13 September, 2019
The passion of Alois
This is my 18th season at the San Pietro. When you feel good in a place and you have the quality of life that you’ve always dreamt of, why would you change? At the ‘Zass restaurant, we have everything. We have an amazing kitchen, amazing quality of ingredients, amazing hotel owners like Vito and Carlo and Signora Virginia. We are friends but also family and working here, you feel at home straight away, you feel you’re part of something bigger, you feel happy.
In any job you do, it’s important that you are happy. Being a famous chef or not, is not important to me. What’s important for me is to live without regrets, that when I lay my head on the pillow at night, I can say, ‘today was the best day, I did the best I could possibly do.’ I can honestly say, looking back, that I would do it all the same.
When I was young, my father had other ideas for me. He wanted me to be a chemist. I was 19 when he died and suddenly the path was open to follow my dreams and do whatever I wanted to do. And what I wanted was to become a chef.
My mother is a strong woman who raised five children. She let me make my own choices for better or worse, even if she didn’t always understand or agree with them. She’s 92 now and still going strong. She keeps up with my progress and in my bad moments, she’ll light a candle and pray for me and this gives me new energy. My mother has been the most influential person in my life. I believe there is no greater love than that of a parent for their child and vice a versa. I have experienced the other side of that love since having my own son.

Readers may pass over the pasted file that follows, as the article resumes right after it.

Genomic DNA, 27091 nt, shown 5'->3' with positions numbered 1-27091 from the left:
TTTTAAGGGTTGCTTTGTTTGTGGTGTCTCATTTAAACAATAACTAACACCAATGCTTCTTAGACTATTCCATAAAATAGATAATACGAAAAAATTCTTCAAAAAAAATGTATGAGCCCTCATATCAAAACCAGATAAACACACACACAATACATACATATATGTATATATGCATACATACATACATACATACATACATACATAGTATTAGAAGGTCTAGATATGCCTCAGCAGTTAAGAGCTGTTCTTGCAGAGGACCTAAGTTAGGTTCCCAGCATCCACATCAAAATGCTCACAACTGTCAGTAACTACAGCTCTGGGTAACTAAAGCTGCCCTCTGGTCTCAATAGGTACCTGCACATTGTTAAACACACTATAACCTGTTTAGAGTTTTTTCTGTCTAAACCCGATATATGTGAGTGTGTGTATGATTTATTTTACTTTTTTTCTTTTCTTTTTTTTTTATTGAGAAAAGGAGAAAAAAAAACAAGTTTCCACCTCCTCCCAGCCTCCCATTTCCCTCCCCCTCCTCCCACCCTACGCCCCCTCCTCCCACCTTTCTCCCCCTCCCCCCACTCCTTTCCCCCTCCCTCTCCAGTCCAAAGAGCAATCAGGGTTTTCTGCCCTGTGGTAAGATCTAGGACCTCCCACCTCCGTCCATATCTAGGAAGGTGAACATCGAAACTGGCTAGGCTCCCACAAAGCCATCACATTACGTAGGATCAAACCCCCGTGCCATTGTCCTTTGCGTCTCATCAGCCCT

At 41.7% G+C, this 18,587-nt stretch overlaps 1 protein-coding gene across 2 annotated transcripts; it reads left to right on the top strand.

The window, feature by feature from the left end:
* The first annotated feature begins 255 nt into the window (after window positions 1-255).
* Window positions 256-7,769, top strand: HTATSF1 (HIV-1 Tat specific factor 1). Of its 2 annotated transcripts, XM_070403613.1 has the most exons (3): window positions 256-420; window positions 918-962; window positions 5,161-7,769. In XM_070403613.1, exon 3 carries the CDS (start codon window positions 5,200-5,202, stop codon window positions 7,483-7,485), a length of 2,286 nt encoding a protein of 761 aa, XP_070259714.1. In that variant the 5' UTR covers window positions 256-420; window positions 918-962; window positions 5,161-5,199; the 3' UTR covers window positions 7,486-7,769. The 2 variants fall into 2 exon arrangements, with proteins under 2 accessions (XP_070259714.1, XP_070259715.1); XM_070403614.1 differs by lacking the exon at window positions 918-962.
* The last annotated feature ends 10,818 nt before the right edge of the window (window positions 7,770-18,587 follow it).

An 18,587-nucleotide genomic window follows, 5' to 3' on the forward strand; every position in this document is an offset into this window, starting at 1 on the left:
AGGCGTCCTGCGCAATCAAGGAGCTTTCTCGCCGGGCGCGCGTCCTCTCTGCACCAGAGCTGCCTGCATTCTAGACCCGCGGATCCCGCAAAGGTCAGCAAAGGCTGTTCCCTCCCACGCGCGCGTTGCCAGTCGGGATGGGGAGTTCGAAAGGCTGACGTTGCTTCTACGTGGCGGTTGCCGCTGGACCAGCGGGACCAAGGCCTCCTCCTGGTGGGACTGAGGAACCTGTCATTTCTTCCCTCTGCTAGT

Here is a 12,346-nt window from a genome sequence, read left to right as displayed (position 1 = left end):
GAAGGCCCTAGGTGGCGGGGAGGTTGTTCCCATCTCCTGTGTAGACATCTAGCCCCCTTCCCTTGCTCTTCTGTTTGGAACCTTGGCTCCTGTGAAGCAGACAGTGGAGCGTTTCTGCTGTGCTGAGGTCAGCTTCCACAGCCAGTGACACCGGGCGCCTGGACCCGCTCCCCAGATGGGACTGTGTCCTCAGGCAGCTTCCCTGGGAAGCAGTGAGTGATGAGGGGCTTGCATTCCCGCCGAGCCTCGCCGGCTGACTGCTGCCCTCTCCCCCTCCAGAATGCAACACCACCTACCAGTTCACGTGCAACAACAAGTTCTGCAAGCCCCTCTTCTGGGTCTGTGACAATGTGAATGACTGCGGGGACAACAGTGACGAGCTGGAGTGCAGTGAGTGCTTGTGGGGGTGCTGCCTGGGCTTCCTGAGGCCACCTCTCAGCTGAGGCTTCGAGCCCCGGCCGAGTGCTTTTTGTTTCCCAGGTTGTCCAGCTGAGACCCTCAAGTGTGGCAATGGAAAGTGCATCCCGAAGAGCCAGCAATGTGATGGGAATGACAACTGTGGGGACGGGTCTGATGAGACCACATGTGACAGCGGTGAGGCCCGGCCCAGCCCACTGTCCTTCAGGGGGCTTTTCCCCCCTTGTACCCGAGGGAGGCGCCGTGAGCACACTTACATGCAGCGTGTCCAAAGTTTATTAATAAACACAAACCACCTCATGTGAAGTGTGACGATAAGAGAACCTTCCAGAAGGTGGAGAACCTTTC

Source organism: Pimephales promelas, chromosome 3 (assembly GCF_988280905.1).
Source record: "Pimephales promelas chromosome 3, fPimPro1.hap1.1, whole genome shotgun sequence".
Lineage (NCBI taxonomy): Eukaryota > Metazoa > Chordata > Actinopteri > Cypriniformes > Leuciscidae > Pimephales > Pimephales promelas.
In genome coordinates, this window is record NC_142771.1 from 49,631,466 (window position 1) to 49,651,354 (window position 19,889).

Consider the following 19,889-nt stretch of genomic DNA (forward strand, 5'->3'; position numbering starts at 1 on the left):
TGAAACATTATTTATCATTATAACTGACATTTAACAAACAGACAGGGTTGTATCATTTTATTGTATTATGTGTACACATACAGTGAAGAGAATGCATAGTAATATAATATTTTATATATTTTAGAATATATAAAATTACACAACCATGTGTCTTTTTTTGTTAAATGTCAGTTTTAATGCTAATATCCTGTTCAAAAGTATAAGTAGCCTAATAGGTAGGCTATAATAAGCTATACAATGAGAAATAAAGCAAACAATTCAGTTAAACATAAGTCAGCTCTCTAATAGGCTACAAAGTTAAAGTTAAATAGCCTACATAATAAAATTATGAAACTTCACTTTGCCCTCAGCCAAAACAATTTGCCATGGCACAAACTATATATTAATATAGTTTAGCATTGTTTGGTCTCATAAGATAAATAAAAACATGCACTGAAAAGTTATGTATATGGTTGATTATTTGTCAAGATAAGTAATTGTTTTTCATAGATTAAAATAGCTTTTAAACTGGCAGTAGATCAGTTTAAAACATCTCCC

When I decided to leave home, she asked me, ‘Why are you leaving? Are you not good here? Did I do something wrong?’ I told her, ‘no mum, but I want to discover the world. I want to do and see new things, speak other languages and know how other people live. I want to learn how to stand on my own two feet and not rely on somebody else for help.’
I left, not knowing where I was going. The first years were terrible. I didn’t know the languages, I was homesick, everything was strange and I had none of the comforts and familiarity of home. Now, having lived so long in other countries, I would never move back to Belgium. I see the people I knew as a boy who stayed in the same town their whole lives, always with the same people, going to the same cafès, eating the same food. I have so much more. I feel I am richer as a person for my experiences.
The most influential place I worked at was in Japan. I was 22 or 23 and at the time, there were almost no foreigners. Can you imagine going to Shibuya or Shinjuku and being the only foreign person on the train? There was no written English signage at the stations, so I had to count the stops to make sure I got off on the right one. It was an incredibly informative experience and changed my way of thinking completely. Chef Mikuni became a great mentor and also a friend who immersed me in Japanese culture. He taught me how to be organized and how to respect the product and respect people. We were drilled every morning and had to stand and say, ‘today I want to give the best of myself.’
Working for Chef Mikuni was lifechanging and it made me think, ‘if one day I become a chef, I want to be more like him and my first mentor, the Belgian chef Roger Souvereyns.’